With the rise of the gig economy, people are finding themselves engaging in multiple jobs, often willingly and even enthusiastically. In fact, the alternative or contingent workforce accounts for all the net employment growth in the U.S. economy in the last decade, and individuals holding multiple work engagements are the fastest growing segments of this contingent workforce. Reflecting this trend, HBR has published articles such as “Why I Tell my MBA Students to Stop Looking for a Job and join the Gig Economy” and “Why You Should Have (At Least) Two Careers.”
Yet despite the increased frequency with which workers are holding multiple jobs, many workers find themselves struggling. We talked to 48 individuals who held between 2-6 jobs simultaneously over a five-year period to get insight into their experiences with holding multiple jobs. When we started our research, we originally expected that
majority of these struggles would be logistical in nature — how can people manage the demands of multiple employers? How do they commit to more than one job, and not feel depleted by the end of the week? But, what we found after studying multiple jobholders over the course of five years, is that the logistical struggles were real, but only the tip of the iceberg.
The most prominent set of struggles our informants faced was centered on how to feel and be seen as authentic when they wear more than one occupational hat. Because one’s occupation is such a core part of one’s identity, those engaged in multiple jobs may find themselves plagued with issues of authenticity: who am “I” really, if I’m all these things at once?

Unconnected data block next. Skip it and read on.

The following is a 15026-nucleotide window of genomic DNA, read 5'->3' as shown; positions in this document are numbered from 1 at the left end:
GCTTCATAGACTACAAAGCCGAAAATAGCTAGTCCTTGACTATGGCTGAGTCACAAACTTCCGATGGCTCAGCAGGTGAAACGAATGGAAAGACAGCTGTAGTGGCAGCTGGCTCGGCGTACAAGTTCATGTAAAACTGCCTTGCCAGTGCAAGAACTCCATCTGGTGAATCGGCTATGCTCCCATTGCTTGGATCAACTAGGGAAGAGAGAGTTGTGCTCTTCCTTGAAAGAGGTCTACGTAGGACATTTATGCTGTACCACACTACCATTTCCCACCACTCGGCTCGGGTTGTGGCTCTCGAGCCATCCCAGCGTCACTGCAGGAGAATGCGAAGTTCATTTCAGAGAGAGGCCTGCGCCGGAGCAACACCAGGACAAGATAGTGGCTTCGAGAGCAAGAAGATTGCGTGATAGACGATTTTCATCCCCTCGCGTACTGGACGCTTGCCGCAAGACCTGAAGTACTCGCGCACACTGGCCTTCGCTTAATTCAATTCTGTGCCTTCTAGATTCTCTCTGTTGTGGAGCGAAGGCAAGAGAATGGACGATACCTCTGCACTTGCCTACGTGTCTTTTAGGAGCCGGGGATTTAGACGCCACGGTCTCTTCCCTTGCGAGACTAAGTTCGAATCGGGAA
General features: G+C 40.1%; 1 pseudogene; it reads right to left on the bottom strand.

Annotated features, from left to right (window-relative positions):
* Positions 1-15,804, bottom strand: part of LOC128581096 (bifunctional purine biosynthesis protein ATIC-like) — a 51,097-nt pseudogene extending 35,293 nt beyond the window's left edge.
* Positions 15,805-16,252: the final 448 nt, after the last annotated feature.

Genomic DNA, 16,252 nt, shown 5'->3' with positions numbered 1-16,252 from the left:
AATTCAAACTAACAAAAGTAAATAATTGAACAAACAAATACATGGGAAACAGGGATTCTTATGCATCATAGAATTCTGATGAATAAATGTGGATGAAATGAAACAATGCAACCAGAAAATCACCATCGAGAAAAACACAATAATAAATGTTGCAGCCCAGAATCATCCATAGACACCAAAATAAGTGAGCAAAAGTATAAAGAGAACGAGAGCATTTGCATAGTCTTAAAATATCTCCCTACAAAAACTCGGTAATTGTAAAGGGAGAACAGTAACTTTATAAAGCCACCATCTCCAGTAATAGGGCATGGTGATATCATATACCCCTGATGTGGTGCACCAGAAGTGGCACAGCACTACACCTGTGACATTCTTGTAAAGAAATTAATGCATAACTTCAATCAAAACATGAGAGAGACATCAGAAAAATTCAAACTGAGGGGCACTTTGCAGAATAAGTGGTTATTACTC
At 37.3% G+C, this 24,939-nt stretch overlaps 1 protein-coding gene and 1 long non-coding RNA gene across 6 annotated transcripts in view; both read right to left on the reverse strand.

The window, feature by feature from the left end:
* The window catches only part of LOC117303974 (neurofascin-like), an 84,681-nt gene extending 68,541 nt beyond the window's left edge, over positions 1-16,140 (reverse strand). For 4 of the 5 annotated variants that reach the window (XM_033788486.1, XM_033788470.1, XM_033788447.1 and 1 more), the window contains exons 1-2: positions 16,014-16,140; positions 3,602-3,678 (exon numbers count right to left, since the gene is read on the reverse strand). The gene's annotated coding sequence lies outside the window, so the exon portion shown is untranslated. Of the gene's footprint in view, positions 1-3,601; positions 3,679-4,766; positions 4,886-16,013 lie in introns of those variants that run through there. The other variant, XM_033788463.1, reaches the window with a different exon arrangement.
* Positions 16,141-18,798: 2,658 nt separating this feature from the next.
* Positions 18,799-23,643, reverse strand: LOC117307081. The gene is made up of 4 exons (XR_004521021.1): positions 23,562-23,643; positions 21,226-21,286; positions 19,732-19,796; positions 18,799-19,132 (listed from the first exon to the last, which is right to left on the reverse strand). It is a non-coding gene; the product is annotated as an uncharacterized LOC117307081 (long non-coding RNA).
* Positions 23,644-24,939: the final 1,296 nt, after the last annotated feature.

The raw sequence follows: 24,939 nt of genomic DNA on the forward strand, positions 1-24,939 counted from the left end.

Our study uncovered three important pieces of advice for those who want to diversify their careers, but don’t want to lose their sense of self while doing so:
Be selective in the feedback you get, at least at first. One of the core struggles multiple jobholders face is how they are seen by their friends and family. Since holding one job at a time has long been the accepted norm for careers, others often do not appreciate, and sometimes even disparage, those who hold multiple jobs. Several of our informants reported being told they were a “dilettante,” “uncommitted,” or had “career ADD” when they expressed their interest in multiple career areas. This feedback can be extremely detrimental to your confidence if you are just starting to dip your toe into a new career pursuit. Accordingly, at least when starting out, you may need to be selective about when and to whom you reveal your multiple jobs. If you are just starting out exploring multiple jobs, it may not be helpful to fill Aunt Edna in on all the details of your multifaceted career just yet. Once you get your bearings, are comfortable that each of your roles expresses an important part of yourself, and feel confident in your abilities to fulfill each of your roles, then you can bring in a broader audience to your work endeavors.
Focus on each job until you gain confidence, but then forge connections. Holding multiple jobs can be overwhelming, and cognitively depleting. Therefore, it is critical for multiple jobholders to learn to manage their energy investments. Our research revealed that how this is done changes over time. When you’re starting out in a new area, you should treat each job as a distinct role that needs to be nourished. Try to set clear boundaries and ensure you are fulfilling each of your clients’ or customer expectations separately, and to build a confidence and legitimacy to each of your job roles. You may have to create specific rituals or routines to ensure that you are mentally there in each job and not distracted by your other jobs. But maintaining distinct and completely segmented work roles may become a burden in the long term.